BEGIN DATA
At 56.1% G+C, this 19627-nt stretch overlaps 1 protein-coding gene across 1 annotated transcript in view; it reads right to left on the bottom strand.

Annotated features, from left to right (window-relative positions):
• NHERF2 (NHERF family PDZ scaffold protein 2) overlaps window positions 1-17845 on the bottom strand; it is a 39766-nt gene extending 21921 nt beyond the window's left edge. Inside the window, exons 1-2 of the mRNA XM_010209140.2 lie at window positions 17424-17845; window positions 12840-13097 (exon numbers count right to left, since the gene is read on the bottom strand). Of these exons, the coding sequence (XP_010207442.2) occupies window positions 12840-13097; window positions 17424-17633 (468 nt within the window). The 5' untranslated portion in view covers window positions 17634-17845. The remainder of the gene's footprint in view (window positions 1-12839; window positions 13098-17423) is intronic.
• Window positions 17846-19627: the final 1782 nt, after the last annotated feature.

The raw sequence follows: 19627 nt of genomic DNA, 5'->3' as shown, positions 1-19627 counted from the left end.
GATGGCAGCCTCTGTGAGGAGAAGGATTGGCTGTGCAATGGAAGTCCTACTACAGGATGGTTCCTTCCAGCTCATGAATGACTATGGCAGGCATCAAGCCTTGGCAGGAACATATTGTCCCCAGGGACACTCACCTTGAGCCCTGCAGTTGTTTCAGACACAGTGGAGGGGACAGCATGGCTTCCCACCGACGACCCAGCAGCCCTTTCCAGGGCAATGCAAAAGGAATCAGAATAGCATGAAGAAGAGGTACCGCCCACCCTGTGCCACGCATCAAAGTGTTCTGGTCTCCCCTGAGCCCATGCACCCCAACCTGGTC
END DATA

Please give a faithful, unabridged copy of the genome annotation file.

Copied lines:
At 56.1% G+C, this 19627-nt stretch overlaps 1 protein-coding gene across 1 annotated transcript in view; it reads right to left on the bottom strand.

Annotated features, from left to right (window-relative positions):
• NHERF2 (NHERF family PDZ scaffold protein 2) overlaps window positions 1-17845 on the bottom strand; it is a 39766-nt gene extending 21921 nt beyond the window's left edge. Inside the window, exons 1-2 of the mRNA XM_010209140.2 lie at window positions 17424-17845; window positions 12840-13097 (exon numbers count right to left, since the gene is read on the bottom strand). Of these exons, the coding sequence (XP_010207442.2) occupies window positions 12840-13097; window positions 17424-17633 (468 nt within the window). The 5' untranslated portion in view covers window positions 17634-17845. The remainder of the gene's footprint in view (window positions 1-12839; window positions 13098-17423) is intronic.
• Window positions 17846-19627: the final 1782 nt, after the last annotated feature.

The raw sequence follows: 19627 nt of genomic DNA, 5'->3' as shown, positions 1-19627 counted from the left end.
GATGGCAGCCTCTGTGAGGAGAAGGATTGGCTGTGCAATGGAAGTCCTACTACAGGATGGTTCCTTCCAGCTCATGAATGACTATGGCAGGCATCAAGCCTTGGCAGGAACATATTGTCCCCAGGGACACTCACCTTGAGCCCTGCAGTTGTTTCAGACACAGTGGAGGGGACAGCATGGCTTCCCACCGACGACCCAGCAGCCCTTTCCAGGGCAATGCAAAAGGAATCAGAATAGCATGAAGAAGAGGTACCGCCCACCCTGTGCCACGCATCAAAGTGTTCTGGTCTCCCCTGAGCCCATGCACCCCAACCTGGTC